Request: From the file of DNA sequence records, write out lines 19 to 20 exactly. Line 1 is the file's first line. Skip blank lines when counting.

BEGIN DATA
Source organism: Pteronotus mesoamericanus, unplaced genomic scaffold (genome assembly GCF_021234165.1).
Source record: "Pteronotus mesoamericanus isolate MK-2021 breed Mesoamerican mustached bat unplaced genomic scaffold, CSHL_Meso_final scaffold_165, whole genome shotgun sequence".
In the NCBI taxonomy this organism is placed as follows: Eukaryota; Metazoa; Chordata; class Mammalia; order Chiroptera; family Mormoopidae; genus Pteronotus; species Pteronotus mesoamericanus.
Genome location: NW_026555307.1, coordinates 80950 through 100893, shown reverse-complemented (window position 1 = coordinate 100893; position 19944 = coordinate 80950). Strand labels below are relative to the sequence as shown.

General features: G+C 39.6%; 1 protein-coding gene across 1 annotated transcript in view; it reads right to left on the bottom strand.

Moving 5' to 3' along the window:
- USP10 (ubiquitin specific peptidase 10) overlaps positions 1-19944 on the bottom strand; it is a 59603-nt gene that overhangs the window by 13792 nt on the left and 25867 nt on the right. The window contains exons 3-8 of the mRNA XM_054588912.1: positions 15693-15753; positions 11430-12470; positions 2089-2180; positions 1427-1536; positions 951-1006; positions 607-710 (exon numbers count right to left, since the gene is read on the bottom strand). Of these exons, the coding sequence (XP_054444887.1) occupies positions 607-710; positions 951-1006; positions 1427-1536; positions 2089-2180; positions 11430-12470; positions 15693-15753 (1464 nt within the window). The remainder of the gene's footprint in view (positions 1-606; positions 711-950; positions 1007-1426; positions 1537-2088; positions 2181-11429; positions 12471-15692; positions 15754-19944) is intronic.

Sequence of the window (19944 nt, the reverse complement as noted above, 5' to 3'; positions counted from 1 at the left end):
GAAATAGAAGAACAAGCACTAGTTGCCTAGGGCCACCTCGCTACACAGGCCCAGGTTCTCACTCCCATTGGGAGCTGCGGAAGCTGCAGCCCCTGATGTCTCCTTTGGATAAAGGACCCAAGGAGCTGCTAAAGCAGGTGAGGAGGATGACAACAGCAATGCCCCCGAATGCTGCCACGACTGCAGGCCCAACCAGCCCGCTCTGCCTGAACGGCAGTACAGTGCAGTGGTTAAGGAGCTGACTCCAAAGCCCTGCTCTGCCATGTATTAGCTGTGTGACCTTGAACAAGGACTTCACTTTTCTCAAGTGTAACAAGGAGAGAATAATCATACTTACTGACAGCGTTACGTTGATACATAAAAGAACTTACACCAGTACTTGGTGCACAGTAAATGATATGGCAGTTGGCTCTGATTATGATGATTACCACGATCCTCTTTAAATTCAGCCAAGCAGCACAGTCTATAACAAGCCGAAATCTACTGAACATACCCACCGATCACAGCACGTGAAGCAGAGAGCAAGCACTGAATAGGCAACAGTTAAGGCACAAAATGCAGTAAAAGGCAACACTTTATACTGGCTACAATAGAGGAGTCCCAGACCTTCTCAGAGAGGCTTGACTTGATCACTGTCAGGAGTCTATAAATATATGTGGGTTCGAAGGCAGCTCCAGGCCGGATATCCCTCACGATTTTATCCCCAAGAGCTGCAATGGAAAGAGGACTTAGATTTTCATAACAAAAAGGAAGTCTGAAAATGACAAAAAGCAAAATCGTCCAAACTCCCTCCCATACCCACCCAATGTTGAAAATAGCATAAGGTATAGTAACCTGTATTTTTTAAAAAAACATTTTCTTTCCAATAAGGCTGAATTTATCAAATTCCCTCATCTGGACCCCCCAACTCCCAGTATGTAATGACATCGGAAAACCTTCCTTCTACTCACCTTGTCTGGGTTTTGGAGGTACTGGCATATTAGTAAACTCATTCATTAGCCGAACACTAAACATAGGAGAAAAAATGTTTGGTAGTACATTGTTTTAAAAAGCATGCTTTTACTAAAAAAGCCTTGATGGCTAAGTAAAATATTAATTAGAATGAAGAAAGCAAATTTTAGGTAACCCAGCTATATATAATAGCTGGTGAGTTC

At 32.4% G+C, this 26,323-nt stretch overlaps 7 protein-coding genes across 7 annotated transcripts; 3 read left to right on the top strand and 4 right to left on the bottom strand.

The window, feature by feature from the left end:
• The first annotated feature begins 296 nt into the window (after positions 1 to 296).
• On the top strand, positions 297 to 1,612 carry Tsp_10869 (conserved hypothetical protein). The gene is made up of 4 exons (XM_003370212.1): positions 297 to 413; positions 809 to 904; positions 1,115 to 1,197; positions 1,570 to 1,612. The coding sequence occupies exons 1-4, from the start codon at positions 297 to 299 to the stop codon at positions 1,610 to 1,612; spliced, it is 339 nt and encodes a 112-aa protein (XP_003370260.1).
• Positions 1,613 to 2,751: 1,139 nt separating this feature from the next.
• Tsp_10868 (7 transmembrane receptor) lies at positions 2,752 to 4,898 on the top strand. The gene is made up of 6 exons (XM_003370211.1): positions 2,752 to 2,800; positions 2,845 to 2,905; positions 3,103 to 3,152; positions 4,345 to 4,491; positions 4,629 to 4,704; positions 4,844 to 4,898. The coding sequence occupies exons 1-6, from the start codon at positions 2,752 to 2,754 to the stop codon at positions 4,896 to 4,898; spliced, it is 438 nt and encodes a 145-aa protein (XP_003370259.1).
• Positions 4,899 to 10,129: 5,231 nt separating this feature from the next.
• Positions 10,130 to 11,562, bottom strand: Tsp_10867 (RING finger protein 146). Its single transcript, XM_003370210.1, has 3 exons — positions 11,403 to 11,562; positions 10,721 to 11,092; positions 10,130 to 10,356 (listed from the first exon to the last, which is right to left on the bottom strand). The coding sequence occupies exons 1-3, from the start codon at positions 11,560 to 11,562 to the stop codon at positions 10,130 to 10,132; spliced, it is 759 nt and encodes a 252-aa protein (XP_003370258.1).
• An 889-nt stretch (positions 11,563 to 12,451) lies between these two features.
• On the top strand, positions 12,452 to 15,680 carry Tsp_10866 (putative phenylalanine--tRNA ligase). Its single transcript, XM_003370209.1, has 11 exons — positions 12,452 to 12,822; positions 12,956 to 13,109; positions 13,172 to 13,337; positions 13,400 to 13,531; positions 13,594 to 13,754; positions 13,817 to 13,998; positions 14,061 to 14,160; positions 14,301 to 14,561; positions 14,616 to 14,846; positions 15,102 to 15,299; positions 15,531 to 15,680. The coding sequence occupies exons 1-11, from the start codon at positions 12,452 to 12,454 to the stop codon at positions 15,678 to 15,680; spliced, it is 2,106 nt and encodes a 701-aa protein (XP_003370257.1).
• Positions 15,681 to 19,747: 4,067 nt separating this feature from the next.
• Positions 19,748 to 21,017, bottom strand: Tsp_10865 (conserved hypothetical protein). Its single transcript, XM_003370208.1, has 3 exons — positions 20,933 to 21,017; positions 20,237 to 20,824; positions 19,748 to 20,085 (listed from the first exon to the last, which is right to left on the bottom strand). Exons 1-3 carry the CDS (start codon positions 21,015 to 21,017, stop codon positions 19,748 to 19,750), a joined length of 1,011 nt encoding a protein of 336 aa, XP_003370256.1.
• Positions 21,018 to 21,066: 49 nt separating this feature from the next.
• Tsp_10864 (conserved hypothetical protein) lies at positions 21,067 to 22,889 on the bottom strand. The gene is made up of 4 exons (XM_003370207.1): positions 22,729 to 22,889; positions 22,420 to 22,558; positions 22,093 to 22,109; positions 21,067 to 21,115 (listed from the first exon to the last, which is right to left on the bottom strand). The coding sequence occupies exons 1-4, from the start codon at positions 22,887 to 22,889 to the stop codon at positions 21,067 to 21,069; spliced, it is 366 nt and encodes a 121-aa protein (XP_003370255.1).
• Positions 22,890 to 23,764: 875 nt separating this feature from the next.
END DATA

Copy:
• On the top strand, positions 12,452 to 15,680 carry Tsp_10866 (putative phenylalanine--tRNA ligase). Its single transcript, XM_003370209.1, has 11 exons — positions 12,452 to 12,822; positions 12,956 to 13,109; positions 13,172 to 13,337; positions 13,400 to 13,531; positions 13,594 to 13,754; positions 13,817 to 13,998; positions 14,061 to 14,160; positions 14,301 to 14,561; positions 14,616 to 14,846; positions 15,102 to 15,299; positions 15,531 to 15,680. The coding sequence occupies exons 1-11, from the start codon at positions 12,452 to 12,454 to the stop codon at positions 15,678 to 15,680; spliced, it is 2,106 nt and encodes a 701-aa protein (XP_003370257.1).
• Positions 15,681 to 19,747: 4,067 nt separating this feature from the next.